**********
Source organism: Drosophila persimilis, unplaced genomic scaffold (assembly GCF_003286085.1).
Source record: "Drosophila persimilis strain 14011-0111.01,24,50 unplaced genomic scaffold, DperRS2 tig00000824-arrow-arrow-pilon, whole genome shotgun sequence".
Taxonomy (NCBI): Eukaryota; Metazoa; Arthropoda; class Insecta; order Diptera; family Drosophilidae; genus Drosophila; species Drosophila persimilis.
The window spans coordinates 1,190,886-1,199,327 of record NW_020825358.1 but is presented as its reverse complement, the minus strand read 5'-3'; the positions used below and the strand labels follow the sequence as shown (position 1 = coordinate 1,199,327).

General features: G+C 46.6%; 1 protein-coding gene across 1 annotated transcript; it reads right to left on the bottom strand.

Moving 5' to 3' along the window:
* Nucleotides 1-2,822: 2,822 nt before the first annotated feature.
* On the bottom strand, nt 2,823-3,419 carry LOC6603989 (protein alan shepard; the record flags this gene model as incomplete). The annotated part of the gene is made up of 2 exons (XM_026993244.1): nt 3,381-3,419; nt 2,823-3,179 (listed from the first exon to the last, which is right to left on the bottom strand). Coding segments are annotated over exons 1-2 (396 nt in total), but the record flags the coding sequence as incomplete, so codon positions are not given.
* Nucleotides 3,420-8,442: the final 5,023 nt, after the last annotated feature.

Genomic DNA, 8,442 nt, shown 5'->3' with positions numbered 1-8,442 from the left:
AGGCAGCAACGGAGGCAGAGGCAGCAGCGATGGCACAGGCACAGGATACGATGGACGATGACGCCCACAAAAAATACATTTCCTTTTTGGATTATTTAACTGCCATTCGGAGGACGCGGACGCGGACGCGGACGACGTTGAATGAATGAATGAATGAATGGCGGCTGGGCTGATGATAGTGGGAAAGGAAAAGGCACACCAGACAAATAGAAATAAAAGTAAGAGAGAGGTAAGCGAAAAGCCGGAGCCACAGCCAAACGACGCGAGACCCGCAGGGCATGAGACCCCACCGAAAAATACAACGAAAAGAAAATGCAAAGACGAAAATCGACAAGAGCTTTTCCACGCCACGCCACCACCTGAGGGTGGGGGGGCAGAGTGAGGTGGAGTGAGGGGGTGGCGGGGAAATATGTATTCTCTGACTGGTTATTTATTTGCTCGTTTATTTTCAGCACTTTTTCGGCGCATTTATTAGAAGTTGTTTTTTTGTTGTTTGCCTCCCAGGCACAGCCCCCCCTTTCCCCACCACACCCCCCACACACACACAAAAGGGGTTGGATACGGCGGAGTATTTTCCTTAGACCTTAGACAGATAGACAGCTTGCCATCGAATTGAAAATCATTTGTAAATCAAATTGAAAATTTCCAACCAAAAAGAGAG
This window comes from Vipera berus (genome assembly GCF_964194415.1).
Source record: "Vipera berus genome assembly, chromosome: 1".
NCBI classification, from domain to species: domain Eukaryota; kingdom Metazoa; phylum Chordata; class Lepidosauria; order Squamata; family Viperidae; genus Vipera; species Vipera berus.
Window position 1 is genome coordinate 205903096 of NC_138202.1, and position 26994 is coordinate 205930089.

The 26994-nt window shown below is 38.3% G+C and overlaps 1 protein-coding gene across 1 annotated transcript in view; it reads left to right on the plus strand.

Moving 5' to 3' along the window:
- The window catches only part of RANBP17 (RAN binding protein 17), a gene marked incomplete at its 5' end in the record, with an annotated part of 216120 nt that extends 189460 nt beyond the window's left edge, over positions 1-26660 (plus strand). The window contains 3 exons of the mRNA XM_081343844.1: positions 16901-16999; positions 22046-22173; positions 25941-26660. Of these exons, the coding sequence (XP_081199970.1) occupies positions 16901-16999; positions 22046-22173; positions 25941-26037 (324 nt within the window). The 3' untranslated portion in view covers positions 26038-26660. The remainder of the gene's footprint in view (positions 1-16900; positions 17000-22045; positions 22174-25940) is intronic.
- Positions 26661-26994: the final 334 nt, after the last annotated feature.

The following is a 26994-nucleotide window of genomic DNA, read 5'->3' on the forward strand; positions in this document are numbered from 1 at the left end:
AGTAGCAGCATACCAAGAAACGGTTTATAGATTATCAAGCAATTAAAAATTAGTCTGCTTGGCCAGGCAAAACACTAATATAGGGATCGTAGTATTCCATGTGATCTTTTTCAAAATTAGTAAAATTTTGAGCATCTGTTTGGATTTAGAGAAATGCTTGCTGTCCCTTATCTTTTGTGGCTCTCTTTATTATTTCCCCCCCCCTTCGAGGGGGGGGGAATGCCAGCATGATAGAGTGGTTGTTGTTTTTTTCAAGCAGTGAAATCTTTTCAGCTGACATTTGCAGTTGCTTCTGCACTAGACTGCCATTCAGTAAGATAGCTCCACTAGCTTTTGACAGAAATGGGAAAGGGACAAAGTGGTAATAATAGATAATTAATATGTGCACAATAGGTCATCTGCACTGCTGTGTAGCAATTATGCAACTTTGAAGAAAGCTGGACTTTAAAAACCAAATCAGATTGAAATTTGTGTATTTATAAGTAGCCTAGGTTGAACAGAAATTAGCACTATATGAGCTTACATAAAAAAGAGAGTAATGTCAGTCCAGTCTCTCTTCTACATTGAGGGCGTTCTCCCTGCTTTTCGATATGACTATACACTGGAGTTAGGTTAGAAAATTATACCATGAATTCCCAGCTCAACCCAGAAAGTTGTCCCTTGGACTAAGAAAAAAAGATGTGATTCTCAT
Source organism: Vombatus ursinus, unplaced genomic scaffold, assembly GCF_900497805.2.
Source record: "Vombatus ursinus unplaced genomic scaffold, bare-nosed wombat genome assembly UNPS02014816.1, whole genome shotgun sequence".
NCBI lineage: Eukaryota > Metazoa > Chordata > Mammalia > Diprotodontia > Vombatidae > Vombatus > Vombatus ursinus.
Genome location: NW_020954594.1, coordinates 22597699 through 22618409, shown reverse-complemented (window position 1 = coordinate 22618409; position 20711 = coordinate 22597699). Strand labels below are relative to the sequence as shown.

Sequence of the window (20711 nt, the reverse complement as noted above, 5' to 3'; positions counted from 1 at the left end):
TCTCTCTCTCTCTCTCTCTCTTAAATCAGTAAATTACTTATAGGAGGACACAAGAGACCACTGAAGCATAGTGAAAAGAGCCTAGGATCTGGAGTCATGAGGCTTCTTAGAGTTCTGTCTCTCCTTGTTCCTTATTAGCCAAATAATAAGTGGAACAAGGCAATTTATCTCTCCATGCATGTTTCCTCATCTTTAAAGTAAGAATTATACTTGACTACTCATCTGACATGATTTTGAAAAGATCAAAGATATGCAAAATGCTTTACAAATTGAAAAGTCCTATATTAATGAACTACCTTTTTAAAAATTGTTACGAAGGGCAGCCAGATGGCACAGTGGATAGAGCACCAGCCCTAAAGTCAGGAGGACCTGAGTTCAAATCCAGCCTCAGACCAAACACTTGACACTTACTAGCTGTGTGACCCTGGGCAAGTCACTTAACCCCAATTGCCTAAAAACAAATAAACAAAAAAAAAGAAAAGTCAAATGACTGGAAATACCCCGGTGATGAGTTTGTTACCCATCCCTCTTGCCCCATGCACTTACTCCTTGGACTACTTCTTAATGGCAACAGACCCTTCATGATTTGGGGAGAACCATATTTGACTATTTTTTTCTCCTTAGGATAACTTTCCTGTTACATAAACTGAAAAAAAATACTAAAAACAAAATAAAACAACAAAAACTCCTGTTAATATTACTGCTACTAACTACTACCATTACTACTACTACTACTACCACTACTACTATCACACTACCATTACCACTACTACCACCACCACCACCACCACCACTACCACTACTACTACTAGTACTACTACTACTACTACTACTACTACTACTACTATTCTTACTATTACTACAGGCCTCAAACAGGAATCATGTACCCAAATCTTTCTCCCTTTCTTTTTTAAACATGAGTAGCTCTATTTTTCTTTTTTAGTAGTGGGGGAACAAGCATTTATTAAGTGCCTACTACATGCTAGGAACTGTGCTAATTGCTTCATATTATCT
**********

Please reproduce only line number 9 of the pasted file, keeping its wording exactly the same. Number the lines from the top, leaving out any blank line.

* Nucleotides 3,420-8,442: the final 5,023 nt, after the last annotated feature.